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Meeting USDA Regulatory and Compliance Requirements in Your Operation’s Manufacturing Processes

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Alfred V. Almanza was appointed Deputy Under Secretary for Food Safety by the U.S. Department of Agriculture’s (USDA) Secretary Thomas J. Vilsack in September 2014, after having served as Administrator of USDA’s Food Safety and Inspection Service (FSIS) since June 2007. Mr. Almanza will simultaneously serve as Acting Administrator, continuing to lead nearly 10,000 employees in the agency’s mission to protect public health.
In 1978, Mr. Almanza began his FSIS career as a food inspector in a small slaughter plant in Dalhart, Texas. During his 36-year career with FSIS, Mr. Almanza moved up quickly from that entry level position – serving as Labor Management specialist, District Manager of the Agency’s Dallas District Office, and ultimately Administrator of FSIS. His experiences in the field and headquarters have made him extraordinarily qualified to lead the agency.
During his tenure as Administrator, Mr. Almanza focused on modernizing inspection and identifying ways to make the Agency more efficient and effective. He spearheaded the development of the New Poultry Inspection System which redirects FSIS inspection to a more balanced and efficient approach while simultaneously reducing pathogen levels in young poultry slaughter establishments. It is anticipated that the new approach will prevent thousands of illnesses from Salmonella and Campylobacter. In addition, Mr. Almanza’s regulatory strategies against potentially deadly E. coli O157:H7 have significantly reduced illnesses from this pathogen. Under his leadership, FSIS implemented a zero-tolerance policy for six additional strains of E. coli that are responsible for human illness. He also led the development of new Campylobacter and Salmonella performance standards, which hold slaughter establishments accountable for reducing these pathogens in young chickens and turkeys. In 2006 the positive Salmonella testing rate was 16%; today it is less than 7%. In 2013, FSIS released the Salmonella Action Plan, which outlines the agency’s key steps towards reducing the incidence of Salmonellacontamination.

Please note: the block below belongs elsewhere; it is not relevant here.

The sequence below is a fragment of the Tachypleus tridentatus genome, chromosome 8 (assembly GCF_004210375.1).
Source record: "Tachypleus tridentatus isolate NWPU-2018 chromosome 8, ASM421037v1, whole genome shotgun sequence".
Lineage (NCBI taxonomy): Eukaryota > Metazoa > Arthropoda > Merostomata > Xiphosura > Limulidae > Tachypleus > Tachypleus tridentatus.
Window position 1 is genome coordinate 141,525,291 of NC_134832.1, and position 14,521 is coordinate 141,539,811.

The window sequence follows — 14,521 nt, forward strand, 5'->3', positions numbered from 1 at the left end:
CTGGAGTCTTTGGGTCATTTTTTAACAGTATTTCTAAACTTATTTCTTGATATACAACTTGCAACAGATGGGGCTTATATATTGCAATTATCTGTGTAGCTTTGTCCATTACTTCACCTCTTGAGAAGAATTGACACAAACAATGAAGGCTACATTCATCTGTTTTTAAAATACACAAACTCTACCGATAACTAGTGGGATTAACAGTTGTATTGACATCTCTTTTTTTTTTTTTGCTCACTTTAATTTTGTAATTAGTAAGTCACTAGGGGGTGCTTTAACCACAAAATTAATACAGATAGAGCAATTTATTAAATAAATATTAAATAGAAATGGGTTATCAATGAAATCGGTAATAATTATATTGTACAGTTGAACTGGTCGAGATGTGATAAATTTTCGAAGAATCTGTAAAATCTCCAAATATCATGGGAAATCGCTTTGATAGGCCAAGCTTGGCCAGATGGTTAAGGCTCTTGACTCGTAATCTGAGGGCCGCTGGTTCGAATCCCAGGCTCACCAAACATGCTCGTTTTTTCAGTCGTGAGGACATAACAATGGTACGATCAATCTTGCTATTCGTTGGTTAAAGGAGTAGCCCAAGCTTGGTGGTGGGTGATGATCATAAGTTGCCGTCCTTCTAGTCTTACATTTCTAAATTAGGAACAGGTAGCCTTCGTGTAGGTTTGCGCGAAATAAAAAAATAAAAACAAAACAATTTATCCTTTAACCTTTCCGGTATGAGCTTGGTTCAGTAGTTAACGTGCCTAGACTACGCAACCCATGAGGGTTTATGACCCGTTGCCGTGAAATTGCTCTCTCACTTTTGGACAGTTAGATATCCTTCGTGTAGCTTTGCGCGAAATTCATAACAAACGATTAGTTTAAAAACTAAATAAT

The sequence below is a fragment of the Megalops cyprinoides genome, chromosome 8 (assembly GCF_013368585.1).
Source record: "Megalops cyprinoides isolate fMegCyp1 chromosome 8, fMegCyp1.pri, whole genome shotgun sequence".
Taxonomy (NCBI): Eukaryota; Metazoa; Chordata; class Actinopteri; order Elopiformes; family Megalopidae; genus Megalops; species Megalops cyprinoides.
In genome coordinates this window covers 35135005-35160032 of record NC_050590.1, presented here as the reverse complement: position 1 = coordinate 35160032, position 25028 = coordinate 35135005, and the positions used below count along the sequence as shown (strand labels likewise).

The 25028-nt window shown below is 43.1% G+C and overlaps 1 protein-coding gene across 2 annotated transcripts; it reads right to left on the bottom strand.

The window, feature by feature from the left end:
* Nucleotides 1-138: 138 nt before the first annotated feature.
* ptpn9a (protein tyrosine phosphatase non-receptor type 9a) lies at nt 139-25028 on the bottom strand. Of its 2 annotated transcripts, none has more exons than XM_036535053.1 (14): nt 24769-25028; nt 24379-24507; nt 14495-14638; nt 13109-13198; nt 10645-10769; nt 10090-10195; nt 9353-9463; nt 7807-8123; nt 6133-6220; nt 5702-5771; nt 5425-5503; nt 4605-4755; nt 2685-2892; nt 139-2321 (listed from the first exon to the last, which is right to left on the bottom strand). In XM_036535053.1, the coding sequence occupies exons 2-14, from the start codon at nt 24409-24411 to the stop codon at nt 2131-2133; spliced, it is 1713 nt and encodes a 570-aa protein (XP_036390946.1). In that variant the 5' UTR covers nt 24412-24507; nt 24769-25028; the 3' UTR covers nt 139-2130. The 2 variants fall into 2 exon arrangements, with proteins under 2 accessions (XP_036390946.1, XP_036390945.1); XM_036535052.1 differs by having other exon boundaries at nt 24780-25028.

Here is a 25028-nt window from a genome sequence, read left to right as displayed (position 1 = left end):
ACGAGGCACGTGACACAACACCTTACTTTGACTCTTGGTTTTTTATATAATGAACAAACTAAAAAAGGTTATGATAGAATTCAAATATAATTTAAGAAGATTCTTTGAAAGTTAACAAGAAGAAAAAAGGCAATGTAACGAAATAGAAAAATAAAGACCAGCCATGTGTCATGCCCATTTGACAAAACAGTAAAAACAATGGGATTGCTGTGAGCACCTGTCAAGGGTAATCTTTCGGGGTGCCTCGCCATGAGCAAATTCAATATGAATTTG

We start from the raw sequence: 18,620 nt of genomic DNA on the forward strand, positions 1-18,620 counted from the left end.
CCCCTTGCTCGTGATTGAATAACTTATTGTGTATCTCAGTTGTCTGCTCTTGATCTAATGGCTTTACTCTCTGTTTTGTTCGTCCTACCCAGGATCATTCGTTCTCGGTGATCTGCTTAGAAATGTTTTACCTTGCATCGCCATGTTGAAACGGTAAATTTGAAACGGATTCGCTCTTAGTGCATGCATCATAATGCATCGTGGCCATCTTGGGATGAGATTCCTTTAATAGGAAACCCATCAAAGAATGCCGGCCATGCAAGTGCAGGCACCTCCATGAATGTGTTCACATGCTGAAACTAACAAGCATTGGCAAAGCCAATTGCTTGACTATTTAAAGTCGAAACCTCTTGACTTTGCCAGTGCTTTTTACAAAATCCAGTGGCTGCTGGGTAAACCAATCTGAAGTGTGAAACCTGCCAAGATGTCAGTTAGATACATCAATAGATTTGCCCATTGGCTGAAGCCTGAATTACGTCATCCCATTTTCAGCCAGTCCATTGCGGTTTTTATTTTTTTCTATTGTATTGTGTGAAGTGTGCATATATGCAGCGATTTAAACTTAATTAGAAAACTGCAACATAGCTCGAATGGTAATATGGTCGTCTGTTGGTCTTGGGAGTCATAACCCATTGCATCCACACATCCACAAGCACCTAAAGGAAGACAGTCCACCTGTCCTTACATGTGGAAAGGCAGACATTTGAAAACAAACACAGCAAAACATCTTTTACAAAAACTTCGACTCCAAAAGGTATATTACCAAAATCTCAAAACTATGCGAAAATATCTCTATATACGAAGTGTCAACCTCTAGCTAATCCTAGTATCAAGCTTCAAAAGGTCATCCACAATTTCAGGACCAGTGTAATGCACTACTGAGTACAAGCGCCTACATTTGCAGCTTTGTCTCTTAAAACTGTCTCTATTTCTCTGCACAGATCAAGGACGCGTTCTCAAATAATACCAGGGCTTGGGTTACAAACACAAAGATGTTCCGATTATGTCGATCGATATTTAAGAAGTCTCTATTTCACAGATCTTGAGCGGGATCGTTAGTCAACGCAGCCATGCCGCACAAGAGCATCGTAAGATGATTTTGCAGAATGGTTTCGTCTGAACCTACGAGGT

Under Mr. Almanza’s leadership, FSIS launched the Public Health Information System (PHIS), a modern repository for all data about public health trends and food safety violations at the more than 6,000 FSIS-regulated plants across the country. Since 2011, PHIS has streamlined data collection and access for the agency.
As part of USDA’s Blueprint for Stronger Service, Almanza determined that FSIS could streamline resources by reducing the number of district offices from 15 to 10. The district consolidation helped to improve efficiency, consistency, and integration by more evenly distributing the circuits, establishments, and FSIS employees that each district office oversees. Furthermore, Mr. Almanza reorganized headquarters offices and staff to improve organizational efficiency and the ability to better target existing resources.
Mr. Almanza led the development of the FSIS FY 2011-2016 Strategic Plan, which includes results-oriented performance measures. The plan includes 30 distinct, quantifiable performance measures that support eight larger goals. In 2012, he led the development of the internal Annual Performance Plan, which included specific outcomes linked to the Strategic Plan. The plan bridges the FSIS Strategic Plan with Senior Executive Service individual performance standards, and presents three ‘key results’ to be achieved by each Program Area. The transparency provided by this integration of plans makes it possible for each employee to clearly see how his or her work relates to the FSIS mission.
Mr. Almanza is mindful of the more than 7,000 FSIS field employees in his day-to-day tasks. Recognizing that FSIS employees are the agency’s greatest asset, Mr. Almanza works diligently to foster productive relationships. In the most recent FSIS employee survey, top ten results indicate employees like their work, understand how it relates to the agency’s goals, have a sense of accomplishment, and believe in being held accountable.

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